FA Youth Cup
The only competition which remains unchanged for the coming season, Chelsea will be seeking to retain their crown, a second in five years. Having been Semi Finalists or better in all but one of those years, they are THE team to beat in the FA Youth Cup and are always a formidable opponent.
There is rarely any doubt at the academy that whilst results often take a back seat to development, the club goes all out to win this one. As defending champions and with an extremely deep squad of talented players, the Blues must be considered favourites once again, at least as much as you can be in a cup knockout format.
Only Jamal Blackman, Todd Kane, Lucas Piazon and Amin Affane will not return from last season, each having passed the upper age limit. Yes, these were four key players in the glories of last April and May, but Adi Viveash has quite the wealth of options available to replace them.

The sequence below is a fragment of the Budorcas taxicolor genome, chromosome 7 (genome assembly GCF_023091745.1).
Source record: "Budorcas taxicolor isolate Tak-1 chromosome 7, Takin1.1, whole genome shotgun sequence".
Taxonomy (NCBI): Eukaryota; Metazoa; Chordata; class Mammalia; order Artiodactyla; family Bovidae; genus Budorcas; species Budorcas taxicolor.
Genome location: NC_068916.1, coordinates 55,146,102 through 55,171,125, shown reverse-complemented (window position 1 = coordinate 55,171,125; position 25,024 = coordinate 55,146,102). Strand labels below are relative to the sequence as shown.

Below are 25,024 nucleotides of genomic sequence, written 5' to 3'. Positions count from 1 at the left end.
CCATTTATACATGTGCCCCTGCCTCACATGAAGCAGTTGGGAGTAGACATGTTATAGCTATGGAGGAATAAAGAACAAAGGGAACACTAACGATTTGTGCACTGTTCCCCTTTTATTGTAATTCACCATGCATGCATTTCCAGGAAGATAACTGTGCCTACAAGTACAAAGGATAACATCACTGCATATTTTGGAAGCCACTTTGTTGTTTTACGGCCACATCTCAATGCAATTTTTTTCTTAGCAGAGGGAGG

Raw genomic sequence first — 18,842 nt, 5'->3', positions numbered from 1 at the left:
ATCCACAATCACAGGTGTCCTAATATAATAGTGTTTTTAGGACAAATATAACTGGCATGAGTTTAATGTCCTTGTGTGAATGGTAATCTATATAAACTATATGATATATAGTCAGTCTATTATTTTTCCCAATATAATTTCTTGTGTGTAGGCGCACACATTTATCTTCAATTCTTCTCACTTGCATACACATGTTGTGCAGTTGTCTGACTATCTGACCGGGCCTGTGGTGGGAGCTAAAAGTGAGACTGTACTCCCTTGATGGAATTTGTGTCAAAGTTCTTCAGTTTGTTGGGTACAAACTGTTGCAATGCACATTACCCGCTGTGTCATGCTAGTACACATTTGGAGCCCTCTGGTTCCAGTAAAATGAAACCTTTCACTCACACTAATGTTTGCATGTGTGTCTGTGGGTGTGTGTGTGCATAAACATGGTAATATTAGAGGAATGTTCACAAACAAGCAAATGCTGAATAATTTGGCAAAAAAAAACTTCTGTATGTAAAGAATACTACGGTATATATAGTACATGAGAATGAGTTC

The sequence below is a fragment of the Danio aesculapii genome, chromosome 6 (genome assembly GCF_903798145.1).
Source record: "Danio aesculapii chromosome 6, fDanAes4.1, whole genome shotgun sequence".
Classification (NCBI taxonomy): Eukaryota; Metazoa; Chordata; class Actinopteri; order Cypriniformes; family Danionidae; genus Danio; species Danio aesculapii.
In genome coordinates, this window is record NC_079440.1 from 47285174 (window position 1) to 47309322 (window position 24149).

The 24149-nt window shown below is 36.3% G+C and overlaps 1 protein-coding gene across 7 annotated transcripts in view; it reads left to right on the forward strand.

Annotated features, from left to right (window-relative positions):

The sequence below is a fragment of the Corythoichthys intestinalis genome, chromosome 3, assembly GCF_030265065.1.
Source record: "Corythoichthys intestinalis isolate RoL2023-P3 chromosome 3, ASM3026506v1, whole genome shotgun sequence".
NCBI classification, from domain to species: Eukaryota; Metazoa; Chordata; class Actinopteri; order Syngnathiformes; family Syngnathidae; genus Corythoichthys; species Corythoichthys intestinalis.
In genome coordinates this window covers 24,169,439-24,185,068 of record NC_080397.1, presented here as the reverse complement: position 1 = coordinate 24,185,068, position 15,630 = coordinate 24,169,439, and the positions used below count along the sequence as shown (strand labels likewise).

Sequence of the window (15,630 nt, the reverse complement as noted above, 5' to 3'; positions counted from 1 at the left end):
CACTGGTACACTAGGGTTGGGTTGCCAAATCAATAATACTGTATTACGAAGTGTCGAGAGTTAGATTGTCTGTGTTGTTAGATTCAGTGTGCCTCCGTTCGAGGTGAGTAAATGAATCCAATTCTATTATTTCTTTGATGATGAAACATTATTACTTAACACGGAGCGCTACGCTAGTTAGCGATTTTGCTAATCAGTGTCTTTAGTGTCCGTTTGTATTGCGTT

A first-year scholar intake numbering nearly 20 has options in every position, whilst the ascension of schoolboys Jeremie Boga, Charlie Colkett and Connor Hunte provides even more food for thought, with Under-16s able to feature too.
Building on the foundations of a strong centre-back partnership of Nathan Aké and Alex Davey and on a fabulous midfield of Nathaniel Chalobah, John Swift, and Lewis Baker, Viveash’s options are enviable. First-year Ruben Loftus-Cheek is good enough to be a key part of the team, and may well end up playing if rumours of Chalobah departing on loan come to fruition, but it’s a sign of the squad’s exceptional ability that he’s not guaranteed a place. Even top scorer Islam Feruz still has two years of eligibility remaining.
As usual, Chelsea will enter at the Third Round stage with their first fixture likely to take place in mid-December. From there, expect matches every month or so, with home fixtures at Wheatsheaf Park until the Semi Final stage.
Coming tomorrow…previewing Chelsea’s new opponents.